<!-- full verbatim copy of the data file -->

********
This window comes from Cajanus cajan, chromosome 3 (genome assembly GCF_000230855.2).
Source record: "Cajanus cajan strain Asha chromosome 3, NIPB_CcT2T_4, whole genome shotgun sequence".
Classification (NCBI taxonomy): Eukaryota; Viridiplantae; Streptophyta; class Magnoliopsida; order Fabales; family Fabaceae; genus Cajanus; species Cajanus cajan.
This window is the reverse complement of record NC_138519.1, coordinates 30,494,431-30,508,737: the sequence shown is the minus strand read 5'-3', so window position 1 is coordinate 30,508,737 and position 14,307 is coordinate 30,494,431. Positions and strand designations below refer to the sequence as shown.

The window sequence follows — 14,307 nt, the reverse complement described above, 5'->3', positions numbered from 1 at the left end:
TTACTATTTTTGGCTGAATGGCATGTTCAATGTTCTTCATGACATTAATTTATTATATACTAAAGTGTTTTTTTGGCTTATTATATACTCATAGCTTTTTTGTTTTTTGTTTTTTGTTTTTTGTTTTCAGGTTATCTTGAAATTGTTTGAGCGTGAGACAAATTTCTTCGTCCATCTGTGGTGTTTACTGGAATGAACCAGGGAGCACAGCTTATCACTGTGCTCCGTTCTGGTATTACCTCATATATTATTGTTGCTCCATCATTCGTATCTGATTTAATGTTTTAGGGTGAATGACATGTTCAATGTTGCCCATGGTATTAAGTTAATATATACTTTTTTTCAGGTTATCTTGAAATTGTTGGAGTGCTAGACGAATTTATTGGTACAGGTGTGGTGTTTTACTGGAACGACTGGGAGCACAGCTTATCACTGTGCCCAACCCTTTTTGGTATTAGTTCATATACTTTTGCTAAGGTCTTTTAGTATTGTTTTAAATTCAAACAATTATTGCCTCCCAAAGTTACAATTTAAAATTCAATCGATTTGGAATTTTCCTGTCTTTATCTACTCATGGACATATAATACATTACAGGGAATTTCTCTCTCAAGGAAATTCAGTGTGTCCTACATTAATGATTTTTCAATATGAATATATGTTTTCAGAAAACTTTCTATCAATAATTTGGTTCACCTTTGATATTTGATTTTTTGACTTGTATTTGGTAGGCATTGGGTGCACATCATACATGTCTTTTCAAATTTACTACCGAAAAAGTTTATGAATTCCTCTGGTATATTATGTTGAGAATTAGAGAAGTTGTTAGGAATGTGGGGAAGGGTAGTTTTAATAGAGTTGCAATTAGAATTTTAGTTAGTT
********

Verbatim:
This window comes from Cajanus cajan, chromosome 3 (genome assembly GCF_000230855.2).
Source record: "Cajanus cajan strain Asha chromosome 3, NIPB_CcT2T_4, whole genome shotgun sequence".
Classification (NCBI taxonomy): Eukaryota; Viridiplantae; Streptophyta; class Magnoliopsida; order Fabales; family Fabaceae; genus Cajanus; species Cajanus cajan.
This window is the reverse complement of record NC_138519.1, coordinates 30,494,431-30,508,737: the sequence shown is the minus strand read 5'-3', so window position 1 is coordinate 30,508,737 and position 14,307 is coordinate 30,494,431. Positions and strand designations below refer to the sequence as shown.

The window sequence follows — 14,307 nt, the reverse complement described above, 5'->3', positions numbered from 1 at the left end:
TTACTATTTTTGGCTGAATGGCATGTTCAATGTTCTTCATGACATTAATTTATTATATACTAAAGTGTTTTTTTGGCTTATTATATACTCATAGCTTTTTTGTTTTTTGTTTTTTGTTTTTTGTTTTCAGGTTATCTTGAAATTGTTTGAGCGTGAGACAAATTTCTTCGTCCATCTGTGGTGTTTACTGGAATGAACCAGGGAGCACAGCTTATCACTGTGCTCCGTTCTGGTATTACCTCATATATTATTGTTGCTCCATCATTCGTATCTGATTTAATGTTTTAGGGTGAATGACATGTTCAATGTTGCCCATGGTATTAAGTTAATATATACTTTTTTTCAGGTTATCTTGAAATTGTTGGAGTGCTAGACGAATTTATTGGTACAGGTGTGGTGTTTTACTGGAACGACTGGGAGCACAGCTTATCACTGTGCCCAACCCTTTTTGGTATTAGTTCATATACTTTTGCTAAGGTCTTTTAGTATTGTTTTAAATTCAAACAATTATTGCCTCCCAAAGTTACAATTTAAAATTCAATCGATTTGGAATTTTCCTGTCTTTATCTACTCATGGACATATAATACATTACAGGGAATTTCTCTCTCAAGGAAATTCAGTGTGTCCTACATTAATGATTTTTCAATATGAATATATGTTTTCAGAAAACTTTCTATCAATAATTTGGTTCACCTTTGATATTTGATTTTTTGACTTGTATTTGGTAGGCATTGGGTGCACATCATACATGTCTTTTCAAATTTACTACCGAAAAAGTTTATGAATTCCTCTGGTATATTATGTTGAGAATTAGAGAAGTTGTTAGGAATGTGGGGAAGGGTAGTTTTAATAGAGTTGCAATTAGAATTTTAGTTAGTT